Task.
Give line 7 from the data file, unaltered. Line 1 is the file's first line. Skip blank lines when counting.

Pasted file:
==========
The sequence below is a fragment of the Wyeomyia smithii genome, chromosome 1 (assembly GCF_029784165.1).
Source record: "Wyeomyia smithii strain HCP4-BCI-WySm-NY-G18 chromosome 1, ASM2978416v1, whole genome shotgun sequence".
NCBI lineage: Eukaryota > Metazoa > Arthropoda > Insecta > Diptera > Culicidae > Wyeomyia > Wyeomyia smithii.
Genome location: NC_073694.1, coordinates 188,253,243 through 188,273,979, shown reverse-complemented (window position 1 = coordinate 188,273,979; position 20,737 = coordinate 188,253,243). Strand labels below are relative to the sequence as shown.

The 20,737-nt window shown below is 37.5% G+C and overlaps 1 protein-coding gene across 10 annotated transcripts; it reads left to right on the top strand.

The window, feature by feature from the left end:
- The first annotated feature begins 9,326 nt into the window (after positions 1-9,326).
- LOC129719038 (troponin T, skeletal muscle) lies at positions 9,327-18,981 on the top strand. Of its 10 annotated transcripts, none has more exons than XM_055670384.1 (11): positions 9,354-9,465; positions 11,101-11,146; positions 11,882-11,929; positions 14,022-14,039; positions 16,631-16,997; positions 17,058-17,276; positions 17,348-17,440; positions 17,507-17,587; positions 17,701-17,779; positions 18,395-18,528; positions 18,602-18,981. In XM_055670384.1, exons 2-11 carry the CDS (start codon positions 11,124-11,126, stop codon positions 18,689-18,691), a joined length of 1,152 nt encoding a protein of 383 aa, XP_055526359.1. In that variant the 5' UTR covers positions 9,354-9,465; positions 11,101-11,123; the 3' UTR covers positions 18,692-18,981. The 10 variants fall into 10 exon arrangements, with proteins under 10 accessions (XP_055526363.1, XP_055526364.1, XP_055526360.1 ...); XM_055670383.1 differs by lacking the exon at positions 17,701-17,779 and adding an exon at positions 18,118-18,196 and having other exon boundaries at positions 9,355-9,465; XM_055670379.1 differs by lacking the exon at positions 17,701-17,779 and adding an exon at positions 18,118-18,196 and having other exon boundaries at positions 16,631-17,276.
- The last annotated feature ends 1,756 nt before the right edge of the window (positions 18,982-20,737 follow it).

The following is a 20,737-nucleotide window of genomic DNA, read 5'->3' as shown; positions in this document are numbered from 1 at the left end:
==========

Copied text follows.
- The first annotated feature begins 9,326 nt into the window (after positions 1-9,326).